I saw this thread on myfico:http://ficoforums.myfico.com/t5/Understanding-FICO-Scoring/penalized-for-not-having-installment-loan-what-does-this-mean/td-p/3151642
Some people there are recommending secured share loans from credit unions. The way they work is that you put like $550 into the credit union account, and it serves as collateral for a $500 loan. Over the course of the next four or five years, you pay about $9 a month. It works out to paying about $50 interest total (around 3.5% interest). The idea is that the loans are small and provide credit variety for people who otherwise only have credit cards. I'm curious for the opinions of people here about them.
I probably will not be buying real estate / needing a mortgage in 2015 or 2016 but may in 2017 or soon thereafter. I would also be able to make maybe a 30% down payment on a home.
The $60 in interest is small, but it is one more bill to pay each month, and it would mean one more financial institution / set of accounts to monitor. But my thinking is that if it even helps me get 0.1% lower on a mortgage rate a few years from now, it will easily be worth it.
I have never had any sort of installment loan, and my current understanding is that getting one will probably boost my credit score (and overall mortgage-worthiness) after it has been open for about 6 months. I understand I would also lose some (but hopefully not all) of the benefit once the loan is paid in full in 4 or 5 years.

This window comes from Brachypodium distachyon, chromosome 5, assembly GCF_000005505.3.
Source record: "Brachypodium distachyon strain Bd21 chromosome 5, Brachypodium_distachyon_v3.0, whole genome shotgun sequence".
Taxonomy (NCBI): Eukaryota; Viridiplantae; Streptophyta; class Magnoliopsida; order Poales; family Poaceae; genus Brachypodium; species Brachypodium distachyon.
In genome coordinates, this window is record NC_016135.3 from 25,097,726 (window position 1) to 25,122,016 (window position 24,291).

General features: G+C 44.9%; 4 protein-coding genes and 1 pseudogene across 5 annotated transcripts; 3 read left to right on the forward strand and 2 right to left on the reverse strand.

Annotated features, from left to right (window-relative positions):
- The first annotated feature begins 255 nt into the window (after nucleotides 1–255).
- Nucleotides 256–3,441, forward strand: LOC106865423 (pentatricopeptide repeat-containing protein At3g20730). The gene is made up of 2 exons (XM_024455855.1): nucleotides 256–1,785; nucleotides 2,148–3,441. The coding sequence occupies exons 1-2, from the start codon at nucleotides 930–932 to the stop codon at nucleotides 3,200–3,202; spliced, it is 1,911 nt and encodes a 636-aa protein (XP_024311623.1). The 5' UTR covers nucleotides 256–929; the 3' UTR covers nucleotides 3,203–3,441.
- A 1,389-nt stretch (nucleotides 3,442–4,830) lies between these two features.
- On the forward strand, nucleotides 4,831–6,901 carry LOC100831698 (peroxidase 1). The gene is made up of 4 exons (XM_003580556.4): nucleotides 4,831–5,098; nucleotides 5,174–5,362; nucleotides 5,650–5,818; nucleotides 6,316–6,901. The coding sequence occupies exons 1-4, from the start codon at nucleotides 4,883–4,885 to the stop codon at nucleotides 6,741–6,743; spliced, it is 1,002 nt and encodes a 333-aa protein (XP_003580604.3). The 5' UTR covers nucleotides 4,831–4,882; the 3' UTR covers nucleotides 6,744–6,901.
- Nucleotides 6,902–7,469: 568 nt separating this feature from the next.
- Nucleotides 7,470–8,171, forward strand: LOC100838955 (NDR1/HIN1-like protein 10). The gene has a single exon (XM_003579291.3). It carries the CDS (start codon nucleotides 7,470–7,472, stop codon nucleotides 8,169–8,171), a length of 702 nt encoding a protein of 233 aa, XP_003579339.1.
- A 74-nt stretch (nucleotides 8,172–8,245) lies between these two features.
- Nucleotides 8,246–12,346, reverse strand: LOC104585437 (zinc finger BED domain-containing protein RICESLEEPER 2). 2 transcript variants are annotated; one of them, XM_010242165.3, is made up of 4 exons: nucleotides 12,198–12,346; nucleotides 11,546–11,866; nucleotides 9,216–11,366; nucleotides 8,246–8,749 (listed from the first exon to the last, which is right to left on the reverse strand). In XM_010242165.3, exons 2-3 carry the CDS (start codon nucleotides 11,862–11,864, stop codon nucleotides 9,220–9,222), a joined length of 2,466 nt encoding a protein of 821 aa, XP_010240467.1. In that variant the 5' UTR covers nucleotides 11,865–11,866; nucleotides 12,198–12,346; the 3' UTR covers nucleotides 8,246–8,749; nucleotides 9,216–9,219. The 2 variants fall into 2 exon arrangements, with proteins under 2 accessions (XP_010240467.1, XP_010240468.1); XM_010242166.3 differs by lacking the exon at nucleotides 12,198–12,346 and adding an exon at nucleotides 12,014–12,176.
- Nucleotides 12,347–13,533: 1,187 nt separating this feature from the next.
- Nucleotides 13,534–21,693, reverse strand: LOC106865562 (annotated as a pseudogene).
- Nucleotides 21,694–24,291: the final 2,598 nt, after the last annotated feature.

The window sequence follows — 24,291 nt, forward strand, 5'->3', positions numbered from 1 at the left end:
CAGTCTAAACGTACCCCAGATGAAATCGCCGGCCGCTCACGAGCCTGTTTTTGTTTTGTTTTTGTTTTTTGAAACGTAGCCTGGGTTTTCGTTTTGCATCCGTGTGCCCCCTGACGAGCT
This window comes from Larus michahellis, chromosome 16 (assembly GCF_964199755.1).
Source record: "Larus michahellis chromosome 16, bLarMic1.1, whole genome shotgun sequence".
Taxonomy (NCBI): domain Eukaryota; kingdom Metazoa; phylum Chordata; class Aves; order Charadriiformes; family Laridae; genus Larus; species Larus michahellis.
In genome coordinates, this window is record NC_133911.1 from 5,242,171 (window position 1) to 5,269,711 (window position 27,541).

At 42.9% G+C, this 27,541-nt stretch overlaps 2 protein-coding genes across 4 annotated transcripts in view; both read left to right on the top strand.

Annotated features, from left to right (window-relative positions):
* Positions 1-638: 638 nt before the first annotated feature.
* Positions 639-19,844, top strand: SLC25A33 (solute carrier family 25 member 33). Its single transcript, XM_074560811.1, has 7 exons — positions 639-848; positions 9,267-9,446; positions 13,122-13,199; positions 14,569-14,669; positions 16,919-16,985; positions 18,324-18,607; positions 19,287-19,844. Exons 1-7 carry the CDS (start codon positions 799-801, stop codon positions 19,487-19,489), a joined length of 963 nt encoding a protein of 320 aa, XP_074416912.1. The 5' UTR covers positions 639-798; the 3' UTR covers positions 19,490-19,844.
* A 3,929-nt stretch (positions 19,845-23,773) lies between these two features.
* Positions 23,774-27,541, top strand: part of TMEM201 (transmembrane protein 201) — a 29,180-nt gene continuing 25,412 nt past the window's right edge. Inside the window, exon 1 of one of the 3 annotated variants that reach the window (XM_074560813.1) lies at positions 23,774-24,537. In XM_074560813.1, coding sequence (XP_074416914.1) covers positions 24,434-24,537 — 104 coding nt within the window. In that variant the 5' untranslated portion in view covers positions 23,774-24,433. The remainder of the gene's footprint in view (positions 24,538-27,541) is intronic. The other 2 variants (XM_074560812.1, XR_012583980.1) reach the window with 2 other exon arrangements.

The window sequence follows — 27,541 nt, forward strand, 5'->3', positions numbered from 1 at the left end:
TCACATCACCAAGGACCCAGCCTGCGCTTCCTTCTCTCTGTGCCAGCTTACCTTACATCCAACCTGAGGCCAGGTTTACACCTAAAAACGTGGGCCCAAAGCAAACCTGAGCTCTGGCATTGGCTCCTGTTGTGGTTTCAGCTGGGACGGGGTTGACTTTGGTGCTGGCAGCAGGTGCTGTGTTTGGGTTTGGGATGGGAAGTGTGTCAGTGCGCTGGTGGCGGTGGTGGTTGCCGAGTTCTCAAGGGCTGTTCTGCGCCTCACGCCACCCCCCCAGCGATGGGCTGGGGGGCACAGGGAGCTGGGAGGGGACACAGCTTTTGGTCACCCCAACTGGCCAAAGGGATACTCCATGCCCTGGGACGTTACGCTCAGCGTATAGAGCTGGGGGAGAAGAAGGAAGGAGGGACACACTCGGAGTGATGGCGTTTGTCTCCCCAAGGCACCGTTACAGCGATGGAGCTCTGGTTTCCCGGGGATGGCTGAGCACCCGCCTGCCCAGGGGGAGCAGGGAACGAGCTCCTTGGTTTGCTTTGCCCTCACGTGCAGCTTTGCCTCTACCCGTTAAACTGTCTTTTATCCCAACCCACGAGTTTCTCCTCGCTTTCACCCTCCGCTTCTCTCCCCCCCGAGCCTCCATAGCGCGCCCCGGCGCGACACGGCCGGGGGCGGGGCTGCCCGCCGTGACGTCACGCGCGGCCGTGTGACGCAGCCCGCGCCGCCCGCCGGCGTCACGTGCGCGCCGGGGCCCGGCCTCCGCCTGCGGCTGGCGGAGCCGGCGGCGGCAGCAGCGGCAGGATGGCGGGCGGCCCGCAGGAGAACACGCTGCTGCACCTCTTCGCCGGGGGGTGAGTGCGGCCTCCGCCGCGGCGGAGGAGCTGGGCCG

I do not anticipate any upcoming purchases which I could finance in the form of an installment loan. Even if I was making such a purchase, I expect the terms would be less favorable or involve paying more in total interest than I would with a share secured loan. That is, it makes more sense financially to pay 3.5% interest on $500 than 7% on $10,000.
My main interests in getting a secured share loan would be to allow myself a FICO boost to improve my odds of getting good mortgage terms later. Or does a potential 750 FICO only from credit cards (but with a 30% down payment) nearly always get the best terms?
I would also like to have some 'wiggle room' about opening and closing travel cards for bonuses in the future without having a low AAoA hurt me too much. An extra $500 or $1,000 in travel bonuses would be nice, and I suppose a lower AAoA matters less once I have 4-6 cards that have each been open for 3 or 4 years with good history.
I'm not sure how much importance to assign to that "lack of recent installment loan information" line that appears on adverse action letters (the letters that give my FICO and say why I get a high APR / low CL).
I do not need to repair my credit in any way, or to get the first step or two going. That makes me a little different than many people on the myfico thread.
So should I get one? Two? Or just stick with credit cards until more is known about FICO 08 scoring?
I do still find the idea a bit bizarre. I use at least four different cards each month. That's four different bills I pay consistently every month.